How to See the Best Rhode Island Lighthouses by Keith R Wahl, Made From RI Gallery

November 04, 2020  •  Leave a Comment

SoutheastLightOnTheBluffs_20200926_850_4187Southeast Light On The BluffsMohegan Bluffs and Rhode Island Sound with the beacon of Southeast Lighthouse looking over it all like a guardian of Block Island, Rhode Island

Rhode Island may be our nation's smallest state, but that doesn't mean it's not chock full of greatness. This New England state is home to beautiful beaches, incredible architecture, friendly folks, and some of the most beautiful and historic lighthouses that our country has to offer. 

MorningGlowOnNarragansettBay_20191127_D56_0107Morning Glow On Narragansett BayMorning Glow On Narragansett Bay... a layer of patchy fog clings along the water at dawn as buoys, the Dutch Island Lighthouse, and the Pell Newport Bridge are all simultaneously lit

Despite the small size of Rhode Island, it has over four hundred miles of coastline. As you probably already know, Rhode Island is not really an island; the biggest part of it is firmly attached to the mainland United States, but it does include thirty small islands within its borders.

Waves Rushing To ShoreWaves Rushing To ShoreWaves rushing to shore at Whale Rock Preserve in Narragansett, Rhode Island

BeavertailLighthouseFromSea_20200724_850_2410Beavertail Lighthouse From SeaBeavertail Lighthouse as seen from below and to the south. I am fond of these views of lighthouses from below. There is a feeling of what a lighthouse would look like if a vessel approached from below. It gives the idea of what a "maritime adventure" in peril would be. The creation of lighthouses prevent this view from occurring.

The stone structure in the foreground is the original lighthouse base. This structure dates back to 1749. The construction of the lighthouse pictured dates to a 1753 building committee decision.

Long ago and even today, navigating these islands could be quite treacherous in darkness or in inclement weather. As boats and ships made their way to the ports of Providence, Newport, and Bristol, they had to pass through shallow, rocky waters - often in foggy weather. Because of this, lighthouses became common in Rhode Island to help sea captains sail their ships to safety, and many of them still stand today.

ConimicutLighthouseLateAfternoonLight_D56_0738Conimicut Lighthouse Late Afternoon LightPassing Conimicut Lighthouse in the East Passage of Narragansett Bay in the late afternoon sunlight

If you're interested in Rhode Island lighthouses, you are not alone. These beautiful structures are a big part of American history, and they are visited by droves of people every year. It's possible to visit many of them in a single trip. You'll go home with great photographs and incredible memories. Read on to learn more about visiting them. 

Castle Hill Light From SouthCastle Hill Light From SouthCastle Hill Lighthouse, Newport, RI. This photo is one of my more personal images. Castle Hill has always been "home" for me when returning from sea. Despite the rocks present, it's a point of safety combined with a little trepidation. At this point, you are well inside the line of demarcation for Narragansett Bay (the #1 buoy off Beavertail) but there are still swells pushing you along as short chop starts appearing as well. However, Newport and the rest of the east passage of Narragansett Bay are before you and you have good water beneath your keel.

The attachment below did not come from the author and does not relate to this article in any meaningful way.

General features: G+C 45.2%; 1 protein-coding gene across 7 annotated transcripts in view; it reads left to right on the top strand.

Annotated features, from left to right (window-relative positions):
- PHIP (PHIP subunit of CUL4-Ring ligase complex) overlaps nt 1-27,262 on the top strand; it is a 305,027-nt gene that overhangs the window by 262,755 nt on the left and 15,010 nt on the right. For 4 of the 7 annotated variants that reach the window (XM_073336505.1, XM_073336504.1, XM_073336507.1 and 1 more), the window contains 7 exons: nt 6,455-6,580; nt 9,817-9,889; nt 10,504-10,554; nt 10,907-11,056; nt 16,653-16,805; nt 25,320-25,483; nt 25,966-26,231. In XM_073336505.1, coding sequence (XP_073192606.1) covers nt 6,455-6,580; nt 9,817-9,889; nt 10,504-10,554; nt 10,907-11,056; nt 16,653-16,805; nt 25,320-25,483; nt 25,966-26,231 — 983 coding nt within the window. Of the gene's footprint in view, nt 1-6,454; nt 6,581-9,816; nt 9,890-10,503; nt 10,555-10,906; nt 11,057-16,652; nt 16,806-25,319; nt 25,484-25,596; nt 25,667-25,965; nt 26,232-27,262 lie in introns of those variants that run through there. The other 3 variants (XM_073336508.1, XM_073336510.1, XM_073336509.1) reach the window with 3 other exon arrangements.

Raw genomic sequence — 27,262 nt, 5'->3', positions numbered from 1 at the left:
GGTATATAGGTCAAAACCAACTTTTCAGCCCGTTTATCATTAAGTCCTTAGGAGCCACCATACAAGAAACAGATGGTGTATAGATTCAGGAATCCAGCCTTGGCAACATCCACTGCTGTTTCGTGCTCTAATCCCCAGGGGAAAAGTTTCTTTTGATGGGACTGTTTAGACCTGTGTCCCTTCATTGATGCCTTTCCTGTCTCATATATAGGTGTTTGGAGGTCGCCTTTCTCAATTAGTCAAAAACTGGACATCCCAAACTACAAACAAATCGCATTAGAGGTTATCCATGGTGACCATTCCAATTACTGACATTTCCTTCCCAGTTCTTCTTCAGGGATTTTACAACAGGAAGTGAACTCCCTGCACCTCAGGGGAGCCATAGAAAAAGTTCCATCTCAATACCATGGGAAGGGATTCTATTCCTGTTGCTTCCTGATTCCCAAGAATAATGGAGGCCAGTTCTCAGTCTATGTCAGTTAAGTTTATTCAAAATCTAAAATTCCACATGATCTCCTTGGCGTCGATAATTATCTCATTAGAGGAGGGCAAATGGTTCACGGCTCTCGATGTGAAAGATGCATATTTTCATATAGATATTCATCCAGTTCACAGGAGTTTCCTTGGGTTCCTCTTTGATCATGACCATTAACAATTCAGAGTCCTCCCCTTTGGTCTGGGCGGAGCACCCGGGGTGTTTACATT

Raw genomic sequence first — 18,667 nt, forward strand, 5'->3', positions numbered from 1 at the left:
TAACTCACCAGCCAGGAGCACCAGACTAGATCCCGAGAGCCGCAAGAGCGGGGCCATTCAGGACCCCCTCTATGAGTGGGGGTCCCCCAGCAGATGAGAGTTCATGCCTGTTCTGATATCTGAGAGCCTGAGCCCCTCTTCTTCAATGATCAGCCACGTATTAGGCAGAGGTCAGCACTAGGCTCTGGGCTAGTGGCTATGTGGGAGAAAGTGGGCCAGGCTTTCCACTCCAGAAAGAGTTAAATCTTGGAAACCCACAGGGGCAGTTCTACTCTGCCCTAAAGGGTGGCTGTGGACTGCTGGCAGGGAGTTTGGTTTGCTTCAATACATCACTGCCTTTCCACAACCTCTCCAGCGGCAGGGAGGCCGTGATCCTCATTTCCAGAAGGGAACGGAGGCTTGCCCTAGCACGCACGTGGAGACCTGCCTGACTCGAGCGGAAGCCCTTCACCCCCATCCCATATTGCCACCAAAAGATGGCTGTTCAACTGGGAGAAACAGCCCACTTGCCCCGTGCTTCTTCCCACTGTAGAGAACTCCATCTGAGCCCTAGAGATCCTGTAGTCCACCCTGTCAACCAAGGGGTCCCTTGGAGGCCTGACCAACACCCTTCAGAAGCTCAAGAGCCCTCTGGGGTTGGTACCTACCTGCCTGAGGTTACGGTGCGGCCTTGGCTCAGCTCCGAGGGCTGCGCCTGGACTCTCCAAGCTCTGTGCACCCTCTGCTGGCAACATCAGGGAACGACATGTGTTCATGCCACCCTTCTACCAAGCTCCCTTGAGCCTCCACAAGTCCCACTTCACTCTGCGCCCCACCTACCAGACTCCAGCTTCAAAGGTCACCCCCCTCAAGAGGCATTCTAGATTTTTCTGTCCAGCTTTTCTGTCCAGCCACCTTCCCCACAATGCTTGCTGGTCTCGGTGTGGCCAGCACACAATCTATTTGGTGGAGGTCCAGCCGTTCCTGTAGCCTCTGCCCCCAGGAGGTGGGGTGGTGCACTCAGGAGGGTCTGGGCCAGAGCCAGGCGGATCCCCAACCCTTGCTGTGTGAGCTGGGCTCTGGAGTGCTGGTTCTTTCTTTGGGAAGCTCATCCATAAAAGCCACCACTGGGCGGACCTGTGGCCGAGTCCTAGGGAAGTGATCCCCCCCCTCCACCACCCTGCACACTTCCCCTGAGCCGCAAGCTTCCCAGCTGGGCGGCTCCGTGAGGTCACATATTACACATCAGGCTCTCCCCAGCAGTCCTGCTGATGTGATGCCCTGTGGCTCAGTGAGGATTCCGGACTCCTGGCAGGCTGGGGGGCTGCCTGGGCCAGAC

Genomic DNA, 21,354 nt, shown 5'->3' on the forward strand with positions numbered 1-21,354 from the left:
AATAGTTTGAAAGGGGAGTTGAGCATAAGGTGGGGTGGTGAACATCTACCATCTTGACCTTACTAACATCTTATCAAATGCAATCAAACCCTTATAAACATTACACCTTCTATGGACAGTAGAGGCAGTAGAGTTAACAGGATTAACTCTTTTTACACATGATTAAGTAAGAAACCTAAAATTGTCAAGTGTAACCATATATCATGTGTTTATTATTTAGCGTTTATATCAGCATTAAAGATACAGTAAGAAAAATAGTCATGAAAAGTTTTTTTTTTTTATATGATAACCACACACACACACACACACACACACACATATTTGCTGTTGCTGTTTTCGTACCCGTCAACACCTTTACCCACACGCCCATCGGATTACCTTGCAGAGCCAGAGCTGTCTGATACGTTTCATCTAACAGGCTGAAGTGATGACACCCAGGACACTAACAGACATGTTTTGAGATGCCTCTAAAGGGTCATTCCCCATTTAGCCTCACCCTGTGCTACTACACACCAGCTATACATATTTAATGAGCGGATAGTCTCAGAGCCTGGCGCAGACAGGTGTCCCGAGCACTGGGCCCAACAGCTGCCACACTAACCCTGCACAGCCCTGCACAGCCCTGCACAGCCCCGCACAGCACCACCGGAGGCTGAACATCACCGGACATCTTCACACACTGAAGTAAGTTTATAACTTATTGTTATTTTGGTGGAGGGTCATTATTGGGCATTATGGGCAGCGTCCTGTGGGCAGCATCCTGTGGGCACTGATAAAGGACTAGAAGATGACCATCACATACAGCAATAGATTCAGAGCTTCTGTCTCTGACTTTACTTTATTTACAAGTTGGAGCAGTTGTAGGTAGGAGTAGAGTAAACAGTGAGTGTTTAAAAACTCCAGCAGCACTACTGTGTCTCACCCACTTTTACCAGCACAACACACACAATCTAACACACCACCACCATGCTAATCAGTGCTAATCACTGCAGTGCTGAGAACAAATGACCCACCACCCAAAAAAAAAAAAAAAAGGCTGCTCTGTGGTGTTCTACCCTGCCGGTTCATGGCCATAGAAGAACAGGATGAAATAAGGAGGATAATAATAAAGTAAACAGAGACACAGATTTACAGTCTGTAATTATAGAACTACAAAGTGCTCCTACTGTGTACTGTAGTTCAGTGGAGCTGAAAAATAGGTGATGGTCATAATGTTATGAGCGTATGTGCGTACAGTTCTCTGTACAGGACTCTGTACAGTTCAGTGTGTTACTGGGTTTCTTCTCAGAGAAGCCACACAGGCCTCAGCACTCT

Where to Find Rhode Island Lighthouses

Although the whole idea of lighthouses is to increase the visibility of land from boats, that doesn't mean you have to be on a boat to access them. Although some Rhode Island lighthouses are situated on islands like Block Island, Prudence Island, and Rose Island, many of them are located on the mainland as well.

AnnaCDeparting_20200830_850_8342Anna C DepartingThe M/V Anna C departing the Port of Galilee for Block Island in the light of sunset. The moon is ascending in the east with the soft fire of the remaining sunlight.

Passing Plum Beach LighthousePassing Plum Beach LighthouseA view of the hundred (plus) year old lighthouse on the west passage of Narragansett Bay by the Verrazano Jamestown Bridge on the North Kingstown, Rhode Island side. For many years, the "Spark Plug" style lighthouse lay fallow and rusting, deemed unnecessary by the original Jamestown Bridge. The joke for many years (in my excursion boat days) was that the lighthouse could be purchased for a dollar, but it had to be moved. In 1999, the lighthouse was purchased by the Friends of Plum Beach Lighthouse, restored, reactivated and made an Aid to Navigation by the US Coast Guard once again (having been deactivated in 1941).


It's easy to drive from one to another and thanks to Rhode Island's great appreciation of New England history, most are well marked. If you get lost, locals will always be happy to point you in the right direction, but be aware that the directions can sound confusing. The roads go every-which-way in New England, so you may be best off using GPS.

DutchIslandLightInMorningFog_20191127_D56_0221Dutch Island Light In Morning FogMorning fog creeps between Conanicut and Dutch Island (in Dutch Harbor) highlighted by the dawning light showing Dutch Island Lighthouse in the West Passage of Rhode Island's Narragansett Bay

© Keith R Wahl, Made From RI/Made From RI Gallery, 2020. Unauthorized use and/or duplication of this material without express and written permission from this site’s author and/or owner is strictly prohibited. Excerpts and links may be used, provided that full and clear credit is given to Keith R Wahl and Made From RI/Made From RI Gallery with appropriate and specific direction to the original content.